The low number of anti-coronavirus doses distributed so far by the European Union means the target of achieving herd immunity, with 70 per cent of the population in Spain being immunised by summer, is up in the air.
In the last seven days, only 16,569 vaccines have been administered in Malaga province, a figure that represents just one per cent of the population of the province. At this rate, it would take more than two years to immunise 70 per cent of residents over the age of 16, bearing in mind that most vaccines approved so far require at least two doses.
Although the Junta de Andalucía insisted that the vaccination campaign would not stop, either on holidays or on weekends, the figures say otherwise. On Easter Friday and Saturday, only 66 vaccines were administered throughout the province.
Figures also show that the vaccines injected during the last week in Malaga constitute little more than 14 per cent of the total doses administered in Andalucía, when by population criteria it should be at least 20 per cent. But the number of doses delivered is based on the groups to be vaccinated and not the total population.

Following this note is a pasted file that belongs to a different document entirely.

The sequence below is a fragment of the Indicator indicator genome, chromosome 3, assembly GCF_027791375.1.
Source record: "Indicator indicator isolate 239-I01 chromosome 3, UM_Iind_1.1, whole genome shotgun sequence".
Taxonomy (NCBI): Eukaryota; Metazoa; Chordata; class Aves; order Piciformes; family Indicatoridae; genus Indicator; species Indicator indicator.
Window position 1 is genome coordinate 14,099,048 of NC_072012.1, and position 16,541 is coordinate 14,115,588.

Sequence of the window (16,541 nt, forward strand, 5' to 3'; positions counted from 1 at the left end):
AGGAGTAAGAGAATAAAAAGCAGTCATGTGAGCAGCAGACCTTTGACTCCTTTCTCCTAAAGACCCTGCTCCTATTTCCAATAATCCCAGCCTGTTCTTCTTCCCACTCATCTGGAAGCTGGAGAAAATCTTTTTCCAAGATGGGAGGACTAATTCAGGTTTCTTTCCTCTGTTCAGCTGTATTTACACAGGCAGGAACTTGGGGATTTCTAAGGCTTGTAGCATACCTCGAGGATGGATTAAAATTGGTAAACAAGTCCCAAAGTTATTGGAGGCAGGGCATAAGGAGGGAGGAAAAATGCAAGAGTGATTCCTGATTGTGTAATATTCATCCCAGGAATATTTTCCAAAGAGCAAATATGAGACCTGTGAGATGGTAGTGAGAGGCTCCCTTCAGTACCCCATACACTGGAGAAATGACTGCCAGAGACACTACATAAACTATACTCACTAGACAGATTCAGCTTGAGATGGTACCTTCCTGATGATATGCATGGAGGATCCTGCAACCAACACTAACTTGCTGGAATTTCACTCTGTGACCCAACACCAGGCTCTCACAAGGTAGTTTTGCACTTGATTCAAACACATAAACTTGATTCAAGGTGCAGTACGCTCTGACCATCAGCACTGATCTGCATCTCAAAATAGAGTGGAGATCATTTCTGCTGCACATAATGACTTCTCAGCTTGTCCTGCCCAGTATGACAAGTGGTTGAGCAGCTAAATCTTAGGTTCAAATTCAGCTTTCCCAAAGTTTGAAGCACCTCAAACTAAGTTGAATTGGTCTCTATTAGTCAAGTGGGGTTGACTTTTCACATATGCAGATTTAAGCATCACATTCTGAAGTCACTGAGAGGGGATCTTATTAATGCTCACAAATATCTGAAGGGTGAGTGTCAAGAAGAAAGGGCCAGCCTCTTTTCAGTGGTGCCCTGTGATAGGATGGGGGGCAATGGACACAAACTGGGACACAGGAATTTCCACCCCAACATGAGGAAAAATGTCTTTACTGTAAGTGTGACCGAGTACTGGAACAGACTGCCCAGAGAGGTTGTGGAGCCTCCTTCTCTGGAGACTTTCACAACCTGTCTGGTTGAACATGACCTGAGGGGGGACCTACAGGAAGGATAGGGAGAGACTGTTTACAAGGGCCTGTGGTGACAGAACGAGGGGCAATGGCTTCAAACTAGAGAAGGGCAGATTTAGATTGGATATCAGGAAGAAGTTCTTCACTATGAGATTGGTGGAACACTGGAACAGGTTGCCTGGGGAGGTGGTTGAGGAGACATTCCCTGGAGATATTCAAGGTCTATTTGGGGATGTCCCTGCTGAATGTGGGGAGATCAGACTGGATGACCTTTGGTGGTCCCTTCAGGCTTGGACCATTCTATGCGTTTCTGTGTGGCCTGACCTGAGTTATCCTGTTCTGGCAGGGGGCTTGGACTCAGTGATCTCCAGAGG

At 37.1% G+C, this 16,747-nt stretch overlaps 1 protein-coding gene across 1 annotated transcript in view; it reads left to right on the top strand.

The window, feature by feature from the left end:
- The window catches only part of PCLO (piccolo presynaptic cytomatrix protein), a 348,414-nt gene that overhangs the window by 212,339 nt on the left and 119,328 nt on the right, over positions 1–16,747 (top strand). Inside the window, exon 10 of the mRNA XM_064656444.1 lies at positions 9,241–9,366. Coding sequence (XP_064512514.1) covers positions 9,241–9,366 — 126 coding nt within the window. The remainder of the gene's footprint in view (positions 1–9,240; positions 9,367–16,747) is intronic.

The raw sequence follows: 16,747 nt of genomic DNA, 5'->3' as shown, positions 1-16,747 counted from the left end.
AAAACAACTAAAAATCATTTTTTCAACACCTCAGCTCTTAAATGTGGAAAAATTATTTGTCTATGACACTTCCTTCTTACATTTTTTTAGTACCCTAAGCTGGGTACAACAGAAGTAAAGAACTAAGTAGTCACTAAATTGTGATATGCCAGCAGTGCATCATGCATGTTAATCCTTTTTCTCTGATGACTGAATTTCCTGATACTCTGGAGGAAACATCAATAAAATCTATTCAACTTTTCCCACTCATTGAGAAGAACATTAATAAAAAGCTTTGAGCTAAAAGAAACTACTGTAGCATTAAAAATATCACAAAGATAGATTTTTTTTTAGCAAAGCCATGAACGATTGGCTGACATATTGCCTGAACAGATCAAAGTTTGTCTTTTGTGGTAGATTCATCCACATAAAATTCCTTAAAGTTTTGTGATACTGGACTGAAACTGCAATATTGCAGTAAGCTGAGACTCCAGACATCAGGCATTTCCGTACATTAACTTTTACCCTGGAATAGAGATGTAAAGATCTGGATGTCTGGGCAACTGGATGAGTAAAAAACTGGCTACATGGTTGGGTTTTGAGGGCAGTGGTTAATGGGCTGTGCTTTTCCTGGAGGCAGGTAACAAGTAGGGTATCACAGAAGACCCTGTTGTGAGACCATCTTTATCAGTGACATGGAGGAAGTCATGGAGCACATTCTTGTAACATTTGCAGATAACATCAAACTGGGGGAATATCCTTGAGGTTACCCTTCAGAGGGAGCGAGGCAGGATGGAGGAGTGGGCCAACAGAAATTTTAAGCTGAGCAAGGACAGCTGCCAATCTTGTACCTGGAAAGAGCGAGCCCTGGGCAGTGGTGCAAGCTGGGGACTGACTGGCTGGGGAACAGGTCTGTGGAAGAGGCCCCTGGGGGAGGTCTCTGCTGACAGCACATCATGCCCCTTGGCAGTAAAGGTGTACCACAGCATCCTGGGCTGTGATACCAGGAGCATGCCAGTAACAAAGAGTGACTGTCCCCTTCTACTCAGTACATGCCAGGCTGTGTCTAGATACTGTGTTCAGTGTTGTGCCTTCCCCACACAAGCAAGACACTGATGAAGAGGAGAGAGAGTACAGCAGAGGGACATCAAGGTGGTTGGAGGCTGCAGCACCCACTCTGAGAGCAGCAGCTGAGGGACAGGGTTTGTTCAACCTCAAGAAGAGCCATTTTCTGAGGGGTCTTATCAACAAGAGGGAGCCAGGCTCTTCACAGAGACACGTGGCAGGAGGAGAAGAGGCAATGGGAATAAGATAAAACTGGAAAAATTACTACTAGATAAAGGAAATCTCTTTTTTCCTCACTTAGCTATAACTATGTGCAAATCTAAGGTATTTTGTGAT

Spain’s Minister of Health, Carolina Darias, trusts that the vaccination rate will take off in this second quarter of the year, driven by deliveries such as those this Monday, when a shipment of 1.2 million doses of the Pfizer vaccine arrived, and last Thursday, when Spain received more than one million AstraZeneca doses.
The Junta de Andalucía this Monday (5 April) announced that the region has already injected 1.5 million doses of vaccines and 522,939 people are fully immunised with two doses. The regional president, Juanma Moreno, celebrated "the exciting figure" and said, "It is not just a number. They are stories of hope. We are the ones who vaccinate the most, but we need many more. The joy will be total when all of Andalucía is immunised.”
The region, being the most populated, is the one that has received the most vaccines from the central government, according to the latest data from the Ministry of Health.
The Ministry expects that in the next three months at least 30 million doses should reach Spain that would serve to protect 24 million people, about 60 per cent of the adult population.
But the problems accumulated at the beginning of the campaign with the reduction of Pfizer deliveries for logistical reasons and the temporary suspension of the AstraZeneca formula do not invite optimism.